How will this affect free, over-the-air TV viewers? Well, if you live in Syracuse NY, ALL of your digital TV channels are UHF. Ditto for all but channel 7 in Boston and San Francisco , Huntsville AL, most channels in Denver, Portland ME, most channels in New Orleans, all but one channel in Salt Lake City – well, you get the idea.
The question no one is asking is this: Why not look somewhere else for new broadband spectrum? What about the old analog cellular phone band around 800 MHz? What about the hundreds of MHz the government has allocated to itself on a primary basis for whatever purpose?
You see, the UHF television band used to go all the way to channel 83. But it’s been whittled down several times since the 1950s, and in fact broadcasters have already given back 192 MHz of spectrum for other services in the past 40 years. In my eyes, they’ve done their part already, several times over.
The UHF TV band is better suited for digital TV for a number of reasons. It penetrates into buildings better than high-band VHF channels 7 to 13 (forget trying that with low-band VHF channels 2 through 6). It is easier to design compact, high-gain antennas for UHF digital TV reception. And antennas for the new portable MH digital TV receivers are quite small – only 5 inches is needed for a quarter-wave antenna @ 600 MHz, right around channel 35.
Did you know that ALL TV broadcasting moved to UHF channels in Great Britain in the 1970s after the move to color TV? UHF TV channels were deemed to be much more suitable for the regional broadcasting services. Made plenty of sense then, and makes plenty of sense now.
But there’s no use explaining any of this to the FCC, particularly its chairman, Julius Genachowski. To me, he is the consummate political animal and bureaucrat. He is bound and determined to go after TV broadcasters once again and chop off another limb to satisfy his friends at CTIA and the big telecoms. And you will suffer for it.
One of the few really good deals left to recession-weary Americans these days – who are being nickel-and-dimed to death with monthly service fees for cable, satellite, broadband, and mobile phones – is free, over-the-air digital TV and HDTV. Many of you who have ‘cut the cord’ or are contemplating doing so, relying on a mix of OTA TV programs and Internet video, are going to get screwed if this so-called ‘voluntary’ spectrum auction and re-allocation goes through.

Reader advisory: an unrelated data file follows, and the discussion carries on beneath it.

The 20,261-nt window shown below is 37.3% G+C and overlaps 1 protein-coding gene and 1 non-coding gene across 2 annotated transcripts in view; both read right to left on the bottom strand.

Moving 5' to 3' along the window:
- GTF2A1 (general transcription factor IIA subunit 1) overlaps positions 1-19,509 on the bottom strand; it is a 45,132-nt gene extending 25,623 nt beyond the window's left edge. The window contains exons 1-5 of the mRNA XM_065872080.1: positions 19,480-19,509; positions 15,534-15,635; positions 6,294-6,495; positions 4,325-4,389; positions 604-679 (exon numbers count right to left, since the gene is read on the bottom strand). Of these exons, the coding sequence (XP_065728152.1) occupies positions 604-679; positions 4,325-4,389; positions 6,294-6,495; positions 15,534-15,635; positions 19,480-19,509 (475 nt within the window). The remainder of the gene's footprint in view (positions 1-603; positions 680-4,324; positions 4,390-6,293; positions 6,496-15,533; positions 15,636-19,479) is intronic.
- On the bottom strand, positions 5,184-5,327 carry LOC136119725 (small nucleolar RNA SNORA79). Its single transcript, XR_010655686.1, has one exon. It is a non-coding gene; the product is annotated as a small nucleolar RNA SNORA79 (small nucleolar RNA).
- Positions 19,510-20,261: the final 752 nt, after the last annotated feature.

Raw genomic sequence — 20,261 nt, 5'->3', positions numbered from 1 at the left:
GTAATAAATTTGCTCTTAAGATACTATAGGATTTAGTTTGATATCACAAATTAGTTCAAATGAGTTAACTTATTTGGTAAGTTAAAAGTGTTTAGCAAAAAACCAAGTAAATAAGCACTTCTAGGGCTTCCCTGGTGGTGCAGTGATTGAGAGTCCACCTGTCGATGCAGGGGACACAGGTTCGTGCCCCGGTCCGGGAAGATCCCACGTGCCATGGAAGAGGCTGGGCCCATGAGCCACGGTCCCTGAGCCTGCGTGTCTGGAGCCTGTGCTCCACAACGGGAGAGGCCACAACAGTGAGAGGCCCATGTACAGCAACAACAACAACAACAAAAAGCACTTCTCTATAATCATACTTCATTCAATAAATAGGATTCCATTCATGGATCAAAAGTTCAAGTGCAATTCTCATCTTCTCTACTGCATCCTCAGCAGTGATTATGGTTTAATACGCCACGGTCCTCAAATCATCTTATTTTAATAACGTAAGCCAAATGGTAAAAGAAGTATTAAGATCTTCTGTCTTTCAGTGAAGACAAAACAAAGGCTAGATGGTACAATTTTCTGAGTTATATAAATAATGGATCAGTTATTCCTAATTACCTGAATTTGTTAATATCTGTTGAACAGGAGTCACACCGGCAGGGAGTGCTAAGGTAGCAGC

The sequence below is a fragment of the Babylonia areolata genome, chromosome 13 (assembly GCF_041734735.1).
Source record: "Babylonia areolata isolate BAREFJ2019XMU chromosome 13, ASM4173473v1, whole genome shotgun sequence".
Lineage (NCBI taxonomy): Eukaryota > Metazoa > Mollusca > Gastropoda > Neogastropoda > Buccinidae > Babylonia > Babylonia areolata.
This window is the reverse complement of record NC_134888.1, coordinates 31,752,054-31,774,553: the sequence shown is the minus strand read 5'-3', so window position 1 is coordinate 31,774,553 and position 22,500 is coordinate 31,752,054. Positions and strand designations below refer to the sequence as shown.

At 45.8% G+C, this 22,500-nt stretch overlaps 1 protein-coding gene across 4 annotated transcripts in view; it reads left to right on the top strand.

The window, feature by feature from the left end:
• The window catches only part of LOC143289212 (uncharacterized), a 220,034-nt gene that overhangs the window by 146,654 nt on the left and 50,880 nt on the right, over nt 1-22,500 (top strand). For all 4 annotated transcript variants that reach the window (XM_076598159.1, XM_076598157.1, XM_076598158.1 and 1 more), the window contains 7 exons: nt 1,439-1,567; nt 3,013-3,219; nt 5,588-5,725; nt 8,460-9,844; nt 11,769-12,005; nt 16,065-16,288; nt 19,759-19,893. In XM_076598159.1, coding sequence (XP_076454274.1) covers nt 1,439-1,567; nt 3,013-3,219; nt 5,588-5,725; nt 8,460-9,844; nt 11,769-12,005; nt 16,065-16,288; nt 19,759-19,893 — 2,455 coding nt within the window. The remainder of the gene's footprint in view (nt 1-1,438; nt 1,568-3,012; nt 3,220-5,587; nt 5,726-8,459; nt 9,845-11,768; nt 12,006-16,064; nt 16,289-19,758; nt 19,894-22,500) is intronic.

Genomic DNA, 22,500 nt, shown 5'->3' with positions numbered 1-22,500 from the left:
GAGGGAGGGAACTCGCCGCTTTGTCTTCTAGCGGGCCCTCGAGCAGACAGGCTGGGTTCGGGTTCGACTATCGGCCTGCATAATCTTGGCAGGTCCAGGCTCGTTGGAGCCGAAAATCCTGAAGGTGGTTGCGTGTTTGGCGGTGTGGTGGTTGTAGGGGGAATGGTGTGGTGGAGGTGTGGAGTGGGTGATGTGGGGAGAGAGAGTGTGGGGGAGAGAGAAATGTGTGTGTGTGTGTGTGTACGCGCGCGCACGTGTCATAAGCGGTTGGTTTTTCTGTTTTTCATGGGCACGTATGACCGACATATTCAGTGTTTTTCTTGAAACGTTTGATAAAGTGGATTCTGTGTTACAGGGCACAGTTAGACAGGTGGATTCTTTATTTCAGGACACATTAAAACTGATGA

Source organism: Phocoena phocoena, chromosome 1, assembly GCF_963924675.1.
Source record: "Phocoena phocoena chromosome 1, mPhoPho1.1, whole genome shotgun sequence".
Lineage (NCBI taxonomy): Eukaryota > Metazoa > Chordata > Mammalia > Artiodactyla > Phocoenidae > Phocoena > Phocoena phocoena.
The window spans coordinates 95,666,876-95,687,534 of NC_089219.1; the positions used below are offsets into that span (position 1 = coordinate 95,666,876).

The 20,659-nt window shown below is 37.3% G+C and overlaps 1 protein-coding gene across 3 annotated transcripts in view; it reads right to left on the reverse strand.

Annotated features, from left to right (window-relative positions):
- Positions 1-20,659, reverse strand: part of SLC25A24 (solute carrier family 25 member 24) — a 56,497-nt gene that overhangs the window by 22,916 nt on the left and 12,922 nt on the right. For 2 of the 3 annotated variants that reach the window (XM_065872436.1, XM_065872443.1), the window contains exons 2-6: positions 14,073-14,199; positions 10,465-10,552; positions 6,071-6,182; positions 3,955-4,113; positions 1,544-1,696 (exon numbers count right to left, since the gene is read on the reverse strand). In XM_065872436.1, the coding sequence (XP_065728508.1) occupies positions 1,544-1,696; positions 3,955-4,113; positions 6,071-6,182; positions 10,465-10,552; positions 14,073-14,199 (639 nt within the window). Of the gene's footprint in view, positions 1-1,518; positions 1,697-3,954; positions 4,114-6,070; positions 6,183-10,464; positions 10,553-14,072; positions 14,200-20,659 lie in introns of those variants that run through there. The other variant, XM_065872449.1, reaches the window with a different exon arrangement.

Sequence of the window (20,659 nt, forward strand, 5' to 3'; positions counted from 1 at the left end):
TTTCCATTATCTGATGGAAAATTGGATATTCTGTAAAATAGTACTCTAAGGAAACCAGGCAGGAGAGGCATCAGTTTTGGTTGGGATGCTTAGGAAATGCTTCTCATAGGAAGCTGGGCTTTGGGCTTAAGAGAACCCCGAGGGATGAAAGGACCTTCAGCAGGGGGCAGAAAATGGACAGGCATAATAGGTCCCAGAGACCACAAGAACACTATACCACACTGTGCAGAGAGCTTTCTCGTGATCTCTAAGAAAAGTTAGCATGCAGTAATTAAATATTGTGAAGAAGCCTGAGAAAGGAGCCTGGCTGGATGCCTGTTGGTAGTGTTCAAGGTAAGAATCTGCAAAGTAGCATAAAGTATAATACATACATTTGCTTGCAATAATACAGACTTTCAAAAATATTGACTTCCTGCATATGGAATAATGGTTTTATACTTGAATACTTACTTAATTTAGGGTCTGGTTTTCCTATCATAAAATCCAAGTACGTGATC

Apparently the FCC doesn’t care about saving Americans money, or supporting a diverse, 1700 station-strong free digital TV ecosystem that provides local news, weather, entertainment, sports – again, much of this in HDTV – without costing a dime. Nope, we desperately need more channels to fix our wireless broadband crisis!
Did you know that, in a candid moment last year, the head of Verizon said they weren’t using all of their channel capacity for wireless mobile phone and data service?
Did you know that the UHF TV spectrum is not the best choice for a wireless broadband service? (No, let’s instead move UPWARDS in frequency a few hundred megahertz.)
So, what are you going to to about it? Do you live in a TV market with mostly or all UHF channels? Do you enjoy watching free HDTV programs? Do you realize the disruption this FCC action will cause?
Then get on the phone, or email or write to your congressional representatives in the House and Senate and tell them to put a short leash on the FCC. Tell them to have a full spectrum inventory conducted and made available for public inspection.
Ask them why they would allow the FCC to take away one of the few good deals left to Americans during this time of economic stress, a TV service that more than 15% of the population relies on exclusively (over 30% among Hispanic households).
Ask them why the telecommunications industry gets what it wants, but the average John and Jane Doe – who were the supposed beneficiaries of the Communications Act of 1934 – are usually left holding the bag.
And tell the FCC this: STOP! Enough, already!